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Ukraine cracks down on corruption as Poland requests Germany’s OK to send tanks

German Leopard 2 tank
Poland has officially requested permission from Germany to transfer the Polish military’s German-made Leopard 2 tanks to Ukraine.
(Michael Sohn / Associated Press)
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A high-level shakeup in the Ukrainian government cost nearly a dozen senior officials their jobs, as President Volodymyr Zelensky sought Tuesday to root out entrenched corruption while conducting the fight against Russia’s invasion.

The crackdown came as Poland formally requested permission from Germany to transfer a modest number of Warsaw’s Leopard 2 battle tanks to Ukraine. Germany builds the high-tech armor, and Warsaw needs Berlin’s permission to send them to a non-NATO country.

In Kyiv, the deputy head of Ukraine’s presidential office quit after Zelensky pledged to address high-level corruption allegations — including some related to specific wartime spending — that have embarrassed authorities and could slow the country’s bids to join the European Union and NATO.

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Kyrylo Tymoshenko asked to be relieved of his duties, according to an online copy of a decree signed by Zelensky and Tymoshenko’s own social media posts. Neither gave a reason for the resignation.

Deputy Defense Minister Viacheslav Shapovalov also resigned, according to local media reports, which alleged that his departure was linked to a scandal involving the purchase of food for the Ukrainian Armed Forces. Deputy Prosecutor General Oleksiy Symonenko quit, too.

In all, four deputy ministers and five regional governors were set to leave their posts, the country’s Cabinet secretary said on the Telegram messaging app.

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The departures thinned the government’s wartime ranks as Zelensky had already lost his interior minister, who oversaw Ukraine’s police and emergency services, and the rest of the ministry’s leadership in a helicopter crash last week.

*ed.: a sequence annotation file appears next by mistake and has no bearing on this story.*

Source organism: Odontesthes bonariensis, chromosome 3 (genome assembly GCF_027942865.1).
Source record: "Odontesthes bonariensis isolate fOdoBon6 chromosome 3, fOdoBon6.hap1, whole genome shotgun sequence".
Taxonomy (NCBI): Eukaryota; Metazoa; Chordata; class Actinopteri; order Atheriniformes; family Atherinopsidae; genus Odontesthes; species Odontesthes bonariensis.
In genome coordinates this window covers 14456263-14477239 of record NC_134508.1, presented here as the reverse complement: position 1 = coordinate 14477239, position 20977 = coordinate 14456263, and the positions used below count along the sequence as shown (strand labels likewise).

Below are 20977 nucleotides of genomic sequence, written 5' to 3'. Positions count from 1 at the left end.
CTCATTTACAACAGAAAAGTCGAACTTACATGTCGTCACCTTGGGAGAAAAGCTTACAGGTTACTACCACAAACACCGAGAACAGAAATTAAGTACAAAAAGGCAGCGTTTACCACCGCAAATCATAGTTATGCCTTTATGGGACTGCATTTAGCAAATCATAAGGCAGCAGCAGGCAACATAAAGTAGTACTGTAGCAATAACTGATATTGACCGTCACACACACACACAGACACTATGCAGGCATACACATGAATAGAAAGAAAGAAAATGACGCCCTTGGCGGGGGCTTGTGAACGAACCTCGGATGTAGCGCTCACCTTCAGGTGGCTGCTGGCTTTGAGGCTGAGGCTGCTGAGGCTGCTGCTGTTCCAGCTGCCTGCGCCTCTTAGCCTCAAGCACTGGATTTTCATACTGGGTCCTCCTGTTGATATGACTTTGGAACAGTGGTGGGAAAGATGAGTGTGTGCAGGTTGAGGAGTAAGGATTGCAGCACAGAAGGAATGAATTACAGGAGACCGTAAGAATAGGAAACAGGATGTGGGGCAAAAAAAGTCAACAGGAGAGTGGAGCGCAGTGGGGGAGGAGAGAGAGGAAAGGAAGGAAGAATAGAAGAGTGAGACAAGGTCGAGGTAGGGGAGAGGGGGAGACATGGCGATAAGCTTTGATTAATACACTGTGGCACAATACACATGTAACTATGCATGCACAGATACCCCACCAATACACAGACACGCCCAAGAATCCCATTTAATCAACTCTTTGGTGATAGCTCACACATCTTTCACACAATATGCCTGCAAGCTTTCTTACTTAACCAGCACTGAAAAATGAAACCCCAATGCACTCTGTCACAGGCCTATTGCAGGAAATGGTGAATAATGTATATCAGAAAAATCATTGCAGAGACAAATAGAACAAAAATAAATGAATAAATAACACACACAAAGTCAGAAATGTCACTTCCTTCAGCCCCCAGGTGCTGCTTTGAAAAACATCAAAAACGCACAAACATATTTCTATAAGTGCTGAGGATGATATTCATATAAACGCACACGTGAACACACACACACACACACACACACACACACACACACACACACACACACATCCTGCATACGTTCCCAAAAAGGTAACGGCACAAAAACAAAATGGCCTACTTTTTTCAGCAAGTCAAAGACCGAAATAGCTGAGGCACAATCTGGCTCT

With Western allies pouring billions of dollars into Ukraine to help Kyiv’s fight against Moscow, Zelensky had pledged to weed out corruption, which some observers have described as endemic. Zelensky came to power in 2019 on an anti-establishment and anti-corruption platform.

Tymoshenko joined the presidential office in 2019, after working on Zelensky’s media and creative content strategy during his presidential campaign.

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In his nightly video address, Zelensky said that Ukraine’s focus on the war would not stop his government from tackling corruption.

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“I want to be clear: There will be no return to what used to be in the past,” Zelensky said.

Tymoshenko was last year under investigation relating to his personal use of luxury cars. He was also among officials linked in September to the embezzlement of humanitarian aid worth more than $7 million earmarked for the southern Zaporizhzhia region. He has denied all the allegations.

On Sunday, a deputy minister was dismissed for being part of a network embezzling budget funds. Ukraine’s infrastructure ministry later identified the dismissed official as Vasyl Lozynsky, a deputy minister there.

Oleksandr Kubrakov, the infrastructure minister, said Lozynsky was relieved of his duties after Ukraine’s anti-corruption agency detained him while he was receiving a $400,000 bribe for helping to fix contracts related to restoring infrastructure facilities battered by Russian missile strikes.

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In June, the European Union agreed to put Ukraine on a path toward EU membership, acting with uncharacteristic speed and unity to pull the embattled country further away from Russia’s influence and bind it more closely to the West. To join the bloc, countries must meet a host of economic and political conditions, including a commitment to the rule of law and other democratic principles.